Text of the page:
The art of dance 3rd birthday ball was also a time to welcome our newest pole dancing instructor and former art of dance student Rosanna Durban, Rosanna had completed a PoleKatz instructor training course and was familiar with the art of dance teaching style, she also had skills in podium dancing that were an asset to her dance teaching ability. Rosanna not only joined the Plymouth branch but found a new venue at the Sweat and Stretch gym in Exeter where she undertook weekly classes for us.
Rosanna was the principal instructor at the Sweat and Stretch gym for nearly 3 years before the recession forced us to relinquish the venue in 2010. Despite the loss of the Exeter venue Rosanna's students weren't ready to quit pole dancing and they still travel to Plymouth to book private lessons with Rosanna to continue their pole dancing practice.
Limara Silk (pictured right) had been a student at the art of dance for about 2 years and had more than demonstrated her ability to master the art of pole dancing after her fabulous performance at the 3rd Birthday Ball. Limara had also shown her ability to overcome her confidence issues and with Jo and Sue as her guides Limara soon came top of the list when it came to taking on another pole dancing instructor. Limara became the principal instructor for the Liskeard venue, after Jet moved to Bristol, and she also taught pole dancing lessons at the Plymouth studio.
Another business opportunity presented itself to the art of dance during the same year as Jo and I were paid to film a short pole dancing clip for internet giant AOL. The Herald reported the story and the video clip became the most downloaded clip on the AOL 'show me' website for the entire year.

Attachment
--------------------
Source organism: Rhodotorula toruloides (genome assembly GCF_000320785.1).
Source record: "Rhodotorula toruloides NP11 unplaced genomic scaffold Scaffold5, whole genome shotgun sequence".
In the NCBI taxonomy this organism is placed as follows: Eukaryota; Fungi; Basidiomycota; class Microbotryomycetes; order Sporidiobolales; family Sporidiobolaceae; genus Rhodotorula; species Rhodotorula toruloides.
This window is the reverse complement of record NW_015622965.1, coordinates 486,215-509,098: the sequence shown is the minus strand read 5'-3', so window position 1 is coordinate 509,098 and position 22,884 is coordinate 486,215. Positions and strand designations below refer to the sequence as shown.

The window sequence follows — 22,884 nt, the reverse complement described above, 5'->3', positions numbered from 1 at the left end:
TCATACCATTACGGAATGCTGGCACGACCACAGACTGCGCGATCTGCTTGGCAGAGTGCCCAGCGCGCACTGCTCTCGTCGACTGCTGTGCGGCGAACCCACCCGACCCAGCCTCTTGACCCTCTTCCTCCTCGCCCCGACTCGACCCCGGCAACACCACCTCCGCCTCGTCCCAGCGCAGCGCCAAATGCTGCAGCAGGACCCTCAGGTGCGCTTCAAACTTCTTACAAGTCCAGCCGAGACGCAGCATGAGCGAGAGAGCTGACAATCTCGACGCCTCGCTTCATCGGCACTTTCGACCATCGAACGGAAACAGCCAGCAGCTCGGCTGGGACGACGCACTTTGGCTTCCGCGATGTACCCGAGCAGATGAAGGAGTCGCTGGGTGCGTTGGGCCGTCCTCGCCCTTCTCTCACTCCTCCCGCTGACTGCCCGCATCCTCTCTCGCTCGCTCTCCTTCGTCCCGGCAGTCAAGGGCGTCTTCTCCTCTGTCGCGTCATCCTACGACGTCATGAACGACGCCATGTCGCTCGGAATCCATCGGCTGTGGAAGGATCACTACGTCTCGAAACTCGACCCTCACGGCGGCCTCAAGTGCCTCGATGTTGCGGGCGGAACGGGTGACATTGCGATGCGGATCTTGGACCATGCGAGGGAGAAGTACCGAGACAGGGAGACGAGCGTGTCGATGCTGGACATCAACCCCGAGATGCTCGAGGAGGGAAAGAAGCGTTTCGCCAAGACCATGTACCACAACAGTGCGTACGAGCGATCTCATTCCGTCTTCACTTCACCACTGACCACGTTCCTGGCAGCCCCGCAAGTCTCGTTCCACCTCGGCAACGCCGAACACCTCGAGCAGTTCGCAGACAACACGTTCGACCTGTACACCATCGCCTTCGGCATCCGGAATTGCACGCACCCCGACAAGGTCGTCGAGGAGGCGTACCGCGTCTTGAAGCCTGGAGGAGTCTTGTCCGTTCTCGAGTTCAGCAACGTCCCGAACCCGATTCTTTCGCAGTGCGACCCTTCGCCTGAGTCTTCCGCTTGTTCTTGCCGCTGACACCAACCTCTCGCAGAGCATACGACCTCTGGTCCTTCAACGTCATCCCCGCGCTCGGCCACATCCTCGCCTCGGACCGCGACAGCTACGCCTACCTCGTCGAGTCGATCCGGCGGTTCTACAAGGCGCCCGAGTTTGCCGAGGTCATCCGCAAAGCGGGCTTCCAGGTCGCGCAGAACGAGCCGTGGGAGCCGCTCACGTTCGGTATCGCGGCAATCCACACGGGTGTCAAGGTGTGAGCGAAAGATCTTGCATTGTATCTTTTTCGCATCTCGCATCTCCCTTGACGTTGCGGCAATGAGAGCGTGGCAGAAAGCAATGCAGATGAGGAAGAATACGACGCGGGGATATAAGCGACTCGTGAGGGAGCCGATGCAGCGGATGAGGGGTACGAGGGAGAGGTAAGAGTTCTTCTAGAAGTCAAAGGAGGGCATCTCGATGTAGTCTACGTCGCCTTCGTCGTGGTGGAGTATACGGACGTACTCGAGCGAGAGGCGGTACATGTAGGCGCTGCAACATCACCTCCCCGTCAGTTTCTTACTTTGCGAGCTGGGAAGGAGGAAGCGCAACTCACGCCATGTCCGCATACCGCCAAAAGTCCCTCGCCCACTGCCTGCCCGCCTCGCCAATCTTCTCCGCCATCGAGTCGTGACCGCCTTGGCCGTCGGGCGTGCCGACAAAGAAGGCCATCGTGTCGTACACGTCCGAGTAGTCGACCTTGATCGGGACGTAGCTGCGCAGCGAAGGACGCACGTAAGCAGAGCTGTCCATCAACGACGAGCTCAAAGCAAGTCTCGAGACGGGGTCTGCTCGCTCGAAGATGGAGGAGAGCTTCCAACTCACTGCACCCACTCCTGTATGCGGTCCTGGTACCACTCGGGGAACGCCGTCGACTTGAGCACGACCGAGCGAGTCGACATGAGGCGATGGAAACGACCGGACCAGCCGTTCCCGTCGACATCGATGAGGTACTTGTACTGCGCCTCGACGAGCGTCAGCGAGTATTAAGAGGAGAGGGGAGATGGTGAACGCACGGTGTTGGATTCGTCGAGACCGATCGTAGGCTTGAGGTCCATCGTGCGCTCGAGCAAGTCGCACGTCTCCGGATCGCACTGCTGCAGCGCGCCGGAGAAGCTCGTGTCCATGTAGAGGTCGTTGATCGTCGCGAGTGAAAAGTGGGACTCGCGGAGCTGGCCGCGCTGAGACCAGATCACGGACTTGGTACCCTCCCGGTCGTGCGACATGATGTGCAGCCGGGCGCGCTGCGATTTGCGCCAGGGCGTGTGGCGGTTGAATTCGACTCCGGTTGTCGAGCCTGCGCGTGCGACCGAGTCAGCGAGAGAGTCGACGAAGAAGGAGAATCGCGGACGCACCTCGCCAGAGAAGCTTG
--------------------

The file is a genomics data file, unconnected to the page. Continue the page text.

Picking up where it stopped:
In the same year Sam decided it was time to get an extra instructor for the Exeter venue to help out existing Exeter instructor Rosanna Durban. Sam was pointed in the direction of lap dancer and model Kelly Shaw (see picture left) and was quick to employ her to help out with the Exeter venue, Kelly's enthusiasm to teach pole dancing soon resulted in her finding a new art of dance venue for Torquay at the Bishop's Court Hotel but a breakdown in communication between Sam and the hotel owner soon saw the venue close. Sam & Kelly found a new location at the One Vision One Fitness gym in Torquay, the gym's owner Caroline was receptive and friendly and we were genuinely excited about the prospect of a Torquay venue. Unfortunately we expanded too quickly and the venue was destined to fail, the recession was starting to hit and we couldn't risk trading on Torquay any longer. It was with sad regret that the Torquay venue never worked out for us and we were forced to say goodbye to Kelly.
Kelly and I then performed in the sports courts within the college, away from the main exhibition area and with an audience of just 25 or so people, a far cry from the 1500+ audience we had on the Wednesday afternoon. Sam was extremely disappointed with the decision to move the display but performed regardless. Click here to see the performance which has had over 89,000 views to date and was part of a media storm that was set to go viral.